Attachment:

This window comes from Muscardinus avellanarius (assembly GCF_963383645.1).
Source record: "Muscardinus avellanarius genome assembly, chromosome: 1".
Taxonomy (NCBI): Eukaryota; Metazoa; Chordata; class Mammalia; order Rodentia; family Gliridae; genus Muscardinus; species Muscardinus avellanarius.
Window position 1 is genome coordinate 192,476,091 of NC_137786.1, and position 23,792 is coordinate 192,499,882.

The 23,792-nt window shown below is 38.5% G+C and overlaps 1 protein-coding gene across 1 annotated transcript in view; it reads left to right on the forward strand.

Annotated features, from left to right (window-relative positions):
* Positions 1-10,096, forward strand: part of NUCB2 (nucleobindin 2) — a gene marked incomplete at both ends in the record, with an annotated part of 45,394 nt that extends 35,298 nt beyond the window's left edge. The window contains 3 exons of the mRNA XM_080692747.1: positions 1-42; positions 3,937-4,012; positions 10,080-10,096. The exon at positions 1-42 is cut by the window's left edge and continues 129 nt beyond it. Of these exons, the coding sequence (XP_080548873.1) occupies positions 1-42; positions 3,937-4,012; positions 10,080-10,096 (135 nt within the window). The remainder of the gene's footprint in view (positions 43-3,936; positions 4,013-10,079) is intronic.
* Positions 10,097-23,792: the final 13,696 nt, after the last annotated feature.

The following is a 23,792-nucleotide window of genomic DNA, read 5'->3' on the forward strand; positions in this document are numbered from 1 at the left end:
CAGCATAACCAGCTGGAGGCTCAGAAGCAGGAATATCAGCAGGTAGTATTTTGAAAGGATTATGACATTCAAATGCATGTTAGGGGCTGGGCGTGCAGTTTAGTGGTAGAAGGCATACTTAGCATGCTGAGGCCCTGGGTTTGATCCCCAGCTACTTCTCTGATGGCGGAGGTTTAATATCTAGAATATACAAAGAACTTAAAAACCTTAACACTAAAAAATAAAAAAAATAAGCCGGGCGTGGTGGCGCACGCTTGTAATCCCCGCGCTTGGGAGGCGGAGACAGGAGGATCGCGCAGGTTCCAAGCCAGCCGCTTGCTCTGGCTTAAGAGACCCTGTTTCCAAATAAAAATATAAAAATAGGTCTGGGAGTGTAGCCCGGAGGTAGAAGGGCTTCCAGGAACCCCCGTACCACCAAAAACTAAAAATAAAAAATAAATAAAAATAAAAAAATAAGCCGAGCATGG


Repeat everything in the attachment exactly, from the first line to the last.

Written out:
This window comes from Muscardinus avellanarius (assembly GCF_963383645.1).
Source record: "Muscardinus avellanarius genome assembly, chromosome: 1".
Taxonomy (NCBI): Eukaryota; Metazoa; Chordata; class Mammalia; order Rodentia; family Gliridae; genus Muscardinus; species Muscardinus avellanarius.
Window position 1 is genome coordinate 192,476,091 of NC_137786.1, and position 23,792 is coordinate 192,499,882.

The 23,792-nt window shown below is 38.5% G+C and overlaps 1 protein-coding gene across 1 annotated transcript in view; it reads left to right on the forward strand.

Annotated features, from left to right (window-relative positions):
* Positions 1-10,096, forward strand: part of NUCB2 (nucleobindin 2) — a gene marked incomplete at both ends in the record, with an annotated part of 45,394 nt that extends 35,298 nt beyond the window's left edge. The window contains 3 exons of the mRNA XM_080692747.1: positions 1-42; positions 3,937-4,012; positions 10,080-10,096. The exon at positions 1-42 is cut by the window's left edge and continues 129 nt beyond it. Of these exons, the coding sequence (XP_080548873.1) occupies positions 1-42; positions 3,937-4,012; positions 10,080-10,096 (135 nt within the window). The remainder of the gene's footprint in view (positions 43-3,936; positions 4,013-10,079) is intronic.
* Positions 10,097-23,792: the final 13,696 nt, after the last annotated feature.

The following is a 23,792-nucleotide window of genomic DNA, read 5'->3' on the forward strand; positions in this document are numbered from 1 at the left end:
CAGCATAACCAGCTGGAGGCTCAGAAGCAGGAATATCAGCAGGTAGTATTTTGAAAGGATTATGACATTCAAATGCATGTTAGGGGCTGGGCGTGCAGTTTAGTGGTAGAAGGCATACTTAGCATGCTGAGGCCCTGGGTTTGATCCCCAGCTACTTCTCTGATGGCGGAGGTTTAATATCTAGAATATACAAAGAACTTAAAAACCTTAACACTAAAAAATAAAAAAAATAAGCCGGGCGTGGTGGCGCACGCTTGTAATCCCCGCGCTTGGGAGGCGGAGACAGGAGGATCGCGCAGGTTCCAAGCCAGCCGCTTGCTCTGGCTTAAGAGACCCTGTTTCCAAATAAAAATATAAAAATAGGTCTGGGAGTGTAGCCCGGAGGTAGAAGGGCTTCCAGGAACCCCCGTACCACCAAAAACTAAAAATAAAAAATAAATAAAAATAAAAAAATAAGCCGAGCATGG